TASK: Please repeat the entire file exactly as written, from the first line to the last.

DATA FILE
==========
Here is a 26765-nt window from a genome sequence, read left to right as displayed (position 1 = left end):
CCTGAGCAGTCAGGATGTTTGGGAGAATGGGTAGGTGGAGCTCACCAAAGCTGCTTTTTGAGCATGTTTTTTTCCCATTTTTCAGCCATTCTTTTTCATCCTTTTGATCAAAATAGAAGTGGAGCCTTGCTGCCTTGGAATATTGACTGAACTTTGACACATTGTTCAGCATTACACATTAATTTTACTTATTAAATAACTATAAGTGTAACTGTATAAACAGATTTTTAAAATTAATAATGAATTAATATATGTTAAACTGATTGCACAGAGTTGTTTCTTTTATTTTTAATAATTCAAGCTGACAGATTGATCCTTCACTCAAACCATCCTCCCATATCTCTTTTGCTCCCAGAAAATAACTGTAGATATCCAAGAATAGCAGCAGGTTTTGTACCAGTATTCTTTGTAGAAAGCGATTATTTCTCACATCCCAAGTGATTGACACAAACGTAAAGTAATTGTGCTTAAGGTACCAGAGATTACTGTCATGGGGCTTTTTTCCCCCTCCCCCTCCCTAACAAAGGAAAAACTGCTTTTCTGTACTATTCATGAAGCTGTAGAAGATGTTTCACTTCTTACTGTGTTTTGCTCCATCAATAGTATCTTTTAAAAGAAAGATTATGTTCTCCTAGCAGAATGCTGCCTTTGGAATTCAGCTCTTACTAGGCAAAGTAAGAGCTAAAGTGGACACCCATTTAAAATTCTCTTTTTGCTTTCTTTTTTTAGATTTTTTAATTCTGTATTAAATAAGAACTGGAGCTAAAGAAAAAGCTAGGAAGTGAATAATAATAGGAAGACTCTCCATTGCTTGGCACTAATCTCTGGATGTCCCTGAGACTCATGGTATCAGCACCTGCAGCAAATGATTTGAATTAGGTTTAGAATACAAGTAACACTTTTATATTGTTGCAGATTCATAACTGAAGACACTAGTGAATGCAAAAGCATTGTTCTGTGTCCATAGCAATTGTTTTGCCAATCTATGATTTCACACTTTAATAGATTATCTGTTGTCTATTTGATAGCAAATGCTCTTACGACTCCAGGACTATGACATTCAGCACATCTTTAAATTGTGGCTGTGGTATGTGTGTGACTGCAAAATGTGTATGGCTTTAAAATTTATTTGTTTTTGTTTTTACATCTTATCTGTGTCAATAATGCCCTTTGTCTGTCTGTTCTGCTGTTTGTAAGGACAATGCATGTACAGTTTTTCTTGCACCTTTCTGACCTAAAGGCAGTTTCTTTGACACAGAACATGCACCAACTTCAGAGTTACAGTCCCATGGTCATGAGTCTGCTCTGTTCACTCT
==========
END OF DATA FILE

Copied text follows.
Here is a 26765-nt window from a genome sequence, read left to right as displayed (position 1 = left end):
CCTGAGCAGTCAGGATGTTTGGGAGAATGGGTAGGTGGAGCTCACCAAAGCTGCTTTTTGAGCATGTTTTTTTCCCATTTTTCAGCCATTCTTTTTCATCCTTTTGATCAAAATAGAAGTGGAGCCTTGCTGCCTTGGAATATTGACTGAACTTTGACACATTGTTCAGCATTACACATTAATTTTACTTATTAAATAACTATAAGTGTAACTGTATAAACAGATTTTTAAAATTAATAATGAATTAATATATGTTAAACTGATTGCACAGAGTTGTTTCTTTTATTTTTAATAATTCAAGCTGACAGATTGATCCTTCACTCAAACCATCCTCCCATATCTCTTTTGCTCCCAGAAAATAACTGTAGATATCCAAGAATAGCAGCAGGTTTTGTACCAGTATTCTTTGTAGAAAGCGATTATTTCTCACATCCCAAGTGATTGACACAAACGTAAAGTAATTGTGCTTAAGGTACCAGAGATTACTGTCATGGGGCTTTTTTCCCCCTCCCCCTCCCTAACAAAGGAAAAACTGCTTTTCTGTACTATTCATGAAGCTGTAGAAGATGTTTCACTTCTTACTGTGTTTTGCTCCATCAATAGTATCTTTTAAAAGAAAGATTATGTTCTCCTAGCAGAATGCTGCCTTTGGAATTCAGCTCTTACTAGGCAAAGTAAGAGCTAAAGTGGACACCCATTTAAAATTCTCTTTTTGCTTTCTTTTTTTAGATTTTTTAATTCTGTATTAAATAAGAACTGGAGCTAAAGAAAAAGCTAGGAAGTGAATAATAATAGGAAGACTCTCCATTGCTTGGCACTAATCTCTGGATGTCCCTGAGACTCATGGTATCAGCACCTGCAGCAAATGATTTGAATTAGGTTTAGAATACAAGTAACACTTTTATATTGTTGCAGATTCATAACTGAAGACACTAGTGAATGCAAAAGCATTGTTCTGTGTCCATAGCAATTGTTTTGCCAATCTATGATTTCACACTTTAATAGATTATCTGTTGTCTATTTGATAGCAAATGCTCTTACGACTCCAGGACTATGACATTCAGCACATCTTTAAATTGTGGCTGTGGTATGTGTGTGACTGCAAAATGTGTATGGCTTTAAAATTTATTTGTTTTTGTTTTTACATCTTATCTGTGTCAATAATGCCCTTTGTCTGTCTGTTCTGCTGTTTGTAAGGACAATGCATGTACAGTTTTTCTTGCACCTTTCTGACCTAAAGGCAGTTTCTTTGACACAGAACATGCACCAACTTCAGAGTTACAGTCCCATGGTCATGAGTCTGCTCTGTTCACTCT